It is an honour to be fortunate enough to exercise my passion pursuing research that aims to make a real difference to the mental health service provision of sexual assault survivors across the UK”

So now I find myself back in the North working as a Work Package Lead on the MiMoS study: an NIHR funded study looking at the Effectiveness of Sexual Assault Referral Centres (SARCs), which I helped to develop. It is an honour to be fortunate enough to exercise my passion pursuing research that aims to make a real difference to the mental health service provision of sexual assault survivors across the UK – and a far cry from neuroscience and the world of implicit memory learning!

The following links provide further support relating to the topics discussed in this blog:

You can contact Rebekah directly at mamafeminologist@gmail.com, or follow her on:

The Mimos Study

It’s lovely to have recently returned to the School of Healthcare, University of Leeds where I completed by PhD back in 2011. I have always looked back at my time in the Baines Wing with affection and it feels full circle to be back here working on another exciting project. This time I am working part-time as a Research Fellow on Professor Liz Hughes NIHR funded project “The Effectiveness of Sexual Assault Referral Centres with regard to Mental Health and Substance Use: A National Mixed Method Study” which is due for completion in May 2021. You can learn more about the project by visiting the Mimos website.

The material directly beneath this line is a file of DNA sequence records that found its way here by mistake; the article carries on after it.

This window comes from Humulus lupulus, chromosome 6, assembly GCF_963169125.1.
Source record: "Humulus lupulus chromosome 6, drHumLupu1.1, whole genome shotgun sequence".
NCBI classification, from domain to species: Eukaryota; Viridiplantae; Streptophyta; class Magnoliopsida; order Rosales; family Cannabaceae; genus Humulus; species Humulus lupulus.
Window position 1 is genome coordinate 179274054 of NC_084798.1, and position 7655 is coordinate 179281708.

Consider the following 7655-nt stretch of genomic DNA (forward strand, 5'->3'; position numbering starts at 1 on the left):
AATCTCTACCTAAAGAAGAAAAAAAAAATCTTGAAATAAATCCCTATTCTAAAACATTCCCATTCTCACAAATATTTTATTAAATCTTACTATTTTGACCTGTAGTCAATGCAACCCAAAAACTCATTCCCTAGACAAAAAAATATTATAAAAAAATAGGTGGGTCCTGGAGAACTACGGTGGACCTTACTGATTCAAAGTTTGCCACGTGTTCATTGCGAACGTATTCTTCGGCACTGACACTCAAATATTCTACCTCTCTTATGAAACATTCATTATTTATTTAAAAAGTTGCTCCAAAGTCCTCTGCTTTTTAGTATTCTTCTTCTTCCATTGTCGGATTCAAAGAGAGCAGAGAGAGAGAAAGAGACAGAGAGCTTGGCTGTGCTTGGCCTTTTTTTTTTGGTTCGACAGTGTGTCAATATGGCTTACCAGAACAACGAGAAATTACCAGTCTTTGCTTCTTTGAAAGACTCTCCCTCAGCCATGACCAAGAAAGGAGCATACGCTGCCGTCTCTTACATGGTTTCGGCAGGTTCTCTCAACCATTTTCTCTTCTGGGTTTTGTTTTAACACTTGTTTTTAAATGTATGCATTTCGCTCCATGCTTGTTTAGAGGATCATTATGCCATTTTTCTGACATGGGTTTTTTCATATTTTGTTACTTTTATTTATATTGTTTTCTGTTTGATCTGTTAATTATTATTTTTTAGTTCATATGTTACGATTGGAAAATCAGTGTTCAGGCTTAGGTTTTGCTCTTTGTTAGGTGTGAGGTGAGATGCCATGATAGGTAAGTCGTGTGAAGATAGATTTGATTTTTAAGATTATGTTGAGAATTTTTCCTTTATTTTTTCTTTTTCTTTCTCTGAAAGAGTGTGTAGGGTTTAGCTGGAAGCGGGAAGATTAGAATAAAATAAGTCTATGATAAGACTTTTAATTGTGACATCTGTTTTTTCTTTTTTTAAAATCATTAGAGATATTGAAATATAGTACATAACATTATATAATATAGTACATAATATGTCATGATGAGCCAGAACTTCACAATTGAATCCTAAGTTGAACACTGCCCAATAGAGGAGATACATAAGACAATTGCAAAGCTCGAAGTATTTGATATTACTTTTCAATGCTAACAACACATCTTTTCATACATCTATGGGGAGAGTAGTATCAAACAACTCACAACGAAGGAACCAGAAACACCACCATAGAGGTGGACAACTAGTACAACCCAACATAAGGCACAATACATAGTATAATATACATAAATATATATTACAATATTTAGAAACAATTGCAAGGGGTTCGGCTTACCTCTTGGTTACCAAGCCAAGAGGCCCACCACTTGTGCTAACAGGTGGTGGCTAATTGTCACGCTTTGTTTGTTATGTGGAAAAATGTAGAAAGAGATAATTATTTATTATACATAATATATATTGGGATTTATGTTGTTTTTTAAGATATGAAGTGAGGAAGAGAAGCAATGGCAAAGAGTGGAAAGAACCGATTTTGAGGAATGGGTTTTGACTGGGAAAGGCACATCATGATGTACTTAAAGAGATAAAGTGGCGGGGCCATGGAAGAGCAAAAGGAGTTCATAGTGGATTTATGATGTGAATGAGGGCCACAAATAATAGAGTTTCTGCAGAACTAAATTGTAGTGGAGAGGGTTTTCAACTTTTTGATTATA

Alongside this post I am continuing my role as Researcher at Saint Mary’s Sexual Assault Referral Centre in Manchester where I have been working since 2015. As part of my Saint Mary’s SARC role, I was involved in the recent publication ‘The high prevalence of pre-existing mental health complaints in clients attending Saint Mary’s Sexual Assault Referral Centre: Implications for initial management and engagement with the Independent Sexual Violence Advisor service at the centre.’

The key findings were:

  • Prevalence of self-reported pre-existing mental health complaints in Saint Mary’s Centre adult clients was very high at 69% – the national average is 16 (McManus and colleagues, 2016)
  • Depression and anxiety accounted for most of these mental health complaints
  • Clients with mental health complaints took longer to present to the Saint Mary’s Centre than those without, although there was no difference in the long-term engagement with the Independent Sexual Violence Advisor service at the Centre between the two groups